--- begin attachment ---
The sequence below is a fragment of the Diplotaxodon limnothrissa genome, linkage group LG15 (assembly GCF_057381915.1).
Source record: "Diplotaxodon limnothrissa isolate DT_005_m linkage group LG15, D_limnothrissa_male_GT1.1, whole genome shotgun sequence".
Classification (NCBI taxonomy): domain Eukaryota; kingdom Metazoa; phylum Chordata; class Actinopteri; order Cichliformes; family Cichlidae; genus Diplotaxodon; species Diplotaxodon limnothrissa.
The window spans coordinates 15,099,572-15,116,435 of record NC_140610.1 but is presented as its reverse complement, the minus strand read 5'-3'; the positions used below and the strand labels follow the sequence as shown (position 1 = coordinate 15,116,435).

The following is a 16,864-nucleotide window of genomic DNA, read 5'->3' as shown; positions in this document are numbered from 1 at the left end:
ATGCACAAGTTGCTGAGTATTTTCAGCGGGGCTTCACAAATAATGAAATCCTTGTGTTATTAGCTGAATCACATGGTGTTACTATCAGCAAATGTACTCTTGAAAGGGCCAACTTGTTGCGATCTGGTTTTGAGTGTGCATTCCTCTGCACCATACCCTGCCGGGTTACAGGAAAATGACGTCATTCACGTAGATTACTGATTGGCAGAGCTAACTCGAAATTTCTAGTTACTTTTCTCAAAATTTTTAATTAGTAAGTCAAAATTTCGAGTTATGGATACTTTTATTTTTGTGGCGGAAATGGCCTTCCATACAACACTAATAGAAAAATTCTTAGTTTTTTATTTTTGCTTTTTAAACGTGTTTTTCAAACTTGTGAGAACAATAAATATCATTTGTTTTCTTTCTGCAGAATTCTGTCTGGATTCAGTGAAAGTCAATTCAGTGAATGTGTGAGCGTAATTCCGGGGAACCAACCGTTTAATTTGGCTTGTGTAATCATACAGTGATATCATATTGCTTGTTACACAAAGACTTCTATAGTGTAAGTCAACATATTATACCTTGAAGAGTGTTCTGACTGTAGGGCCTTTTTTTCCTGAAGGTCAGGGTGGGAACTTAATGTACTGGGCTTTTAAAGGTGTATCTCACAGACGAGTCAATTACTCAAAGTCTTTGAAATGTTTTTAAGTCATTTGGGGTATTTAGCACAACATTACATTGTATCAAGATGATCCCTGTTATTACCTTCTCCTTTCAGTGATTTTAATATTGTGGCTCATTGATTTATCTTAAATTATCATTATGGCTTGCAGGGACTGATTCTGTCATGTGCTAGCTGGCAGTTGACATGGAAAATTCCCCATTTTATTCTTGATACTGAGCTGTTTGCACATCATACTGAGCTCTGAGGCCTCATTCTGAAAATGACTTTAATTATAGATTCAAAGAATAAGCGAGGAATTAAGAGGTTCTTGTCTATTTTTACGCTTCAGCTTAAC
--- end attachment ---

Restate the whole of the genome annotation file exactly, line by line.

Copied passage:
The sequence below is a fragment of the Diplotaxodon limnothrissa genome, linkage group LG15 (assembly GCF_057381915.1).
Source record: "Diplotaxodon limnothrissa isolate DT_005_m linkage group LG15, D_limnothrissa_male_GT1.1, whole genome shotgun sequence".
Classification (NCBI taxonomy): domain Eukaryota; kingdom Metazoa; phylum Chordata; class Actinopteri; order Cichliformes; family Cichlidae; genus Diplotaxodon; species Diplotaxodon limnothrissa.
The window spans coordinates 15,099,572-15,116,435 of record NC_140610.1 but is presented as its reverse complement, the minus strand read 5'-3'; the positions used below and the strand labels follow the sequence as shown (position 1 = coordinate 15,116,435).

The following is a 16,864-nucleotide window of genomic DNA, read 5'->3' as shown; positions in this document are numbered from 1 at the left end:
ATGCACAAGTTGCTGAGTATTTTCAGCGGGGCTTCACAAATAATGAAATCCTTGTGTTATTAGCTGAATCACATGGTGTTACTATCAGCAAATGTACTCTTGAAAGGGCCAACTTGTTGCGATCTGGTTTTGAGTGTGCATTCCTCTGCACCATACCCTGCCGGGTTACAGGAAAATGACGTCATTCACGTAGATTACTGATTGGCAGAGCTAACTCGAAATTTCTAGTTACTTTTCTCAAAATTTTTAATTAGTAAGTCAAAATTTCGAGTTATGGATACTTTTATTTTTGTGGCGGAAATGGCCTTCCATACAACACTAATAGAAAAATTCTTAGTTTTTTATTTTTGCTTTTTAAACGTGTTTTTCAAACTTGTGAGAACAATAAATATCATTTGTTTTCTTTCTGCAGAATTCTGTCTGGATTCAGTGAAAGTCAATTCAGTGAATGTGTGAGCGTAATTCCGGGGAACCAACCGTTTAATTTGGCTTGTGTAATCATACAGTGATATCATATTGCTTGTTACACAAAGACTTCTATAGTGTAAGTCAACATATTATACCTTGAAGAGTGTTCTGACTGTAGGGCCTTTTTTTCCTGAAGGTCAGGGTGGGAACTTAATGTACTGGGCTTTTAAAGGTGTATCTCACAGACGAGTCAATTACTCAAAGTCTTTGAAATGTTTTTAAGTCATTTGGGGTATTTAGCACAACATTACATTGTATCAAGATGATCCCTGTTATTACCTTCTCCTTTCAGTGATTTTAATATTGTGGCTCATTGATTTATCTTAAATTATCATTATGGCTTGCAGGGACTGATTCTGTCATGTGCTAGCTGGCAGTTGACATGGAAAATTCCCCATTTTATTCTTGATACTGAGCTGTTTGCACATCATACTGAGCTCTGAGGCCTCATTCTGAAAATGACTTTAATTATAGATTCAAAGAATAAGCGAGGAATTAAGAGGTTCTTGTCTATTTTTACGCTTCAGCTTAAC